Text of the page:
The Courts and the Privatization of Civil Service

Date: 9 Apr 2012 | 0 Facebooktwitterredditmail

State Supreme Courts have ruled in different ways regarding the privatization of public functions.  In several cases, the Courts concluded that the civil service was created for a compelling public purpose that includes fairness and the protection of public employees from the old “spoils system”.  These purposes, the Courts concluded, may take into account but goes beyond questions of efficiency and monetary savings.

Hawaii Supreme Court Rules Civil Service Jobs Cannot be Privatized

In 1997 the Hawaii Supreme Court ruled in Konno v. County of Hawaii that a County could not privatize the operation of a landfill since these were jobs that “are performing a service that has been customarily and historically provided by civil servants”. The case involved a County that had contracted with Waste Management Inc. (WMI) to build and operate a new landfill to take the place of one operated by County employees. … Read More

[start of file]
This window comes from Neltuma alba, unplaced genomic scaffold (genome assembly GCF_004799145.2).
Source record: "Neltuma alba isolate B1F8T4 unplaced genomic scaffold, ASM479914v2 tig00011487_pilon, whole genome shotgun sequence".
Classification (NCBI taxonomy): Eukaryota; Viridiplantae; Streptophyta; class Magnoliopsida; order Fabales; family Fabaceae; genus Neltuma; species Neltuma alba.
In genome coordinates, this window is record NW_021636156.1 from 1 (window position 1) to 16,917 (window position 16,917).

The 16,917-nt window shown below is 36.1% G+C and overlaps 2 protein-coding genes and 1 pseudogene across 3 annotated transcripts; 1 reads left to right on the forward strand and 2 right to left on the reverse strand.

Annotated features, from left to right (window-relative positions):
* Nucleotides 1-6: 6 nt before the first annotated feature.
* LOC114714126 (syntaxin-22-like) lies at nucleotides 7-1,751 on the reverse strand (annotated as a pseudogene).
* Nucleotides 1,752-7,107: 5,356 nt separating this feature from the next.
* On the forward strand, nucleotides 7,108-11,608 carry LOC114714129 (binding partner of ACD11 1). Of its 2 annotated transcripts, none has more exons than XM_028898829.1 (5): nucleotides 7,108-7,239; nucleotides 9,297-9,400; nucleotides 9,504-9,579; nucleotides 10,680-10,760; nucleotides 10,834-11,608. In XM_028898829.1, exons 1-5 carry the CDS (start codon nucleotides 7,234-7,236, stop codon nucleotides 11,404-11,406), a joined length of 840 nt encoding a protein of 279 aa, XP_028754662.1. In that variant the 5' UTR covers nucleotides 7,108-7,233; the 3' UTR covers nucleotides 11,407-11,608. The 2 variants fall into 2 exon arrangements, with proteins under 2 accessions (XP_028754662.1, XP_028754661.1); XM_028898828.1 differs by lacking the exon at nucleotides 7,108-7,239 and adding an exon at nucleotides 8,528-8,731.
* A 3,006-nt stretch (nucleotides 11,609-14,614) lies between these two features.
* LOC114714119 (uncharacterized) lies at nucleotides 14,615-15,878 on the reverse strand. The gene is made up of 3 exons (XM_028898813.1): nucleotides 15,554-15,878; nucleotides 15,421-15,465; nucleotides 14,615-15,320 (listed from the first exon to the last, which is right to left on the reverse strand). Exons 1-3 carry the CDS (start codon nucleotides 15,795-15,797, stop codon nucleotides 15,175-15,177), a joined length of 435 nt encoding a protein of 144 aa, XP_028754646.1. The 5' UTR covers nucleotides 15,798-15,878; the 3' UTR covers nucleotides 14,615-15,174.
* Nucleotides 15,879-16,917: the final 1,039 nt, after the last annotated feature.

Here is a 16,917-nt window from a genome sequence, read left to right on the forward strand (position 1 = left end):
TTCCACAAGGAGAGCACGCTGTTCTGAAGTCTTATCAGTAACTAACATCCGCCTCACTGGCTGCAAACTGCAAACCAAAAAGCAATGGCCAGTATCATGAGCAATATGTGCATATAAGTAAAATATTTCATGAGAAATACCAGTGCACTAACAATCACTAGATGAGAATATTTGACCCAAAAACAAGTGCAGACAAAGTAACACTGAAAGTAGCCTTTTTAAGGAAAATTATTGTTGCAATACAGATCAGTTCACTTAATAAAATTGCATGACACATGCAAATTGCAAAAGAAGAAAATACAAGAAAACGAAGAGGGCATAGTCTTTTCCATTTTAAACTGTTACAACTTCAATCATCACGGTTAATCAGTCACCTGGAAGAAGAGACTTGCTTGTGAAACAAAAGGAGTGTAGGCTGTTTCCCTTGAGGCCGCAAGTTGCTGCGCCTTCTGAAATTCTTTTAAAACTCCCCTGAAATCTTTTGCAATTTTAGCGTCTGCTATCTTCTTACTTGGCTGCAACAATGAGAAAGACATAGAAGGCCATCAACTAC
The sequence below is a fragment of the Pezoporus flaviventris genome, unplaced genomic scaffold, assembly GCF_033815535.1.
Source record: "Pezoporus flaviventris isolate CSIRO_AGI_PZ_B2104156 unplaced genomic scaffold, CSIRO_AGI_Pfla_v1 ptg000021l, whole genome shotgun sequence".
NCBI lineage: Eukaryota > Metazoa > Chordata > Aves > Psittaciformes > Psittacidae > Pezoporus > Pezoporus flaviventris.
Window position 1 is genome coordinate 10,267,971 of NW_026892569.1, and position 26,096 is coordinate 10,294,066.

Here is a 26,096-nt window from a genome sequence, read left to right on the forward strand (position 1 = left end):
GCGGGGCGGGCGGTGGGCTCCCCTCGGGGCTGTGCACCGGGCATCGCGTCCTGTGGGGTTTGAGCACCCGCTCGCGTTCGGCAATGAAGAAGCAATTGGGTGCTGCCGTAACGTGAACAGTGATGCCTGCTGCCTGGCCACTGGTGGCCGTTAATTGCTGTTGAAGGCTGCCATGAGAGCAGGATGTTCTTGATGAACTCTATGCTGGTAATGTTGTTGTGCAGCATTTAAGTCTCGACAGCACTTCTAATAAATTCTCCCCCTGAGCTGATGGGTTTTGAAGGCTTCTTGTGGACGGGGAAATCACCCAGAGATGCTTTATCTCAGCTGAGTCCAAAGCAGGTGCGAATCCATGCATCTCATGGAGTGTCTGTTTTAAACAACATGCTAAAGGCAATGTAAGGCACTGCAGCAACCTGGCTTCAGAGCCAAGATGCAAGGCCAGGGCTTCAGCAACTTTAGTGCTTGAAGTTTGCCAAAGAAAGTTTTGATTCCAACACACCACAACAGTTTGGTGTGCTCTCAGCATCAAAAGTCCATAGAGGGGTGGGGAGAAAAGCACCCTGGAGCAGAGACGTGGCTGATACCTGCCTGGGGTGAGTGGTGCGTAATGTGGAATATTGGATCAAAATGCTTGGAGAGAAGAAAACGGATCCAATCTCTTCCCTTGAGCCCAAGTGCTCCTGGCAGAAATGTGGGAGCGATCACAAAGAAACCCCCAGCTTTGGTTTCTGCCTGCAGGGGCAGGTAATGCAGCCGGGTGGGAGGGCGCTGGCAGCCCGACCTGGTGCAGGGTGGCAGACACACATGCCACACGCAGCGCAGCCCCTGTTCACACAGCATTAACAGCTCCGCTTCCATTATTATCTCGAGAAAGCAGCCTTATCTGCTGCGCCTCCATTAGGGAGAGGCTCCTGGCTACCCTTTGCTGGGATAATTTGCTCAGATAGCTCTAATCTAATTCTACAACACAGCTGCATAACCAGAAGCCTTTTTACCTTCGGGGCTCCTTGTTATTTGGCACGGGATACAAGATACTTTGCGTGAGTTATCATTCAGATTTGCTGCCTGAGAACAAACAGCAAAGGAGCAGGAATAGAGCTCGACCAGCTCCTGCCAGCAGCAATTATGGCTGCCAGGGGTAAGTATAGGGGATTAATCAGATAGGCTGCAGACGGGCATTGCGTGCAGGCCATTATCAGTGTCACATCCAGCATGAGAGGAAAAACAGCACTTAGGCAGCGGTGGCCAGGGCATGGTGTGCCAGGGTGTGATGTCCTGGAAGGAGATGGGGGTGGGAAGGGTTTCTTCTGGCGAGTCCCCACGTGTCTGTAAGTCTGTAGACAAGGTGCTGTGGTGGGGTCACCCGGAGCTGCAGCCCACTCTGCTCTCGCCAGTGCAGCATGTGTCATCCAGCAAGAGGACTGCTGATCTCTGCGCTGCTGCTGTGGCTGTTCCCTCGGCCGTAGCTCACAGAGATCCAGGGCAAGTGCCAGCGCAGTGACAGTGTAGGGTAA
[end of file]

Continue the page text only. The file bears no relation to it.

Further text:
Washington Supreme Court Nixes Privatization of Custodial Functions

In 1978 the Supreme Court of Washington ruled that the Washington State Community College District could not contract out to a private firm custodial services that “historically had been provided by civil service staff employees of the College.”… Read More

 

David Morris
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David Morris

David Morris is co-founder of the Institute for Local Self-Reliance and currently ILSR's distinguished fellow. His five non-fiction books range from an analysis of Chilean development to the future of electric power to the transformation of cities and neighborhoods.  For 14 years he was a regular columnist for the Saint Paul Pioneer Press. His essays on public policy have appeared in the New York TimesWall Street Journal, Washington PostSalonAlternetCommon Dreams, and the Huffington Post.

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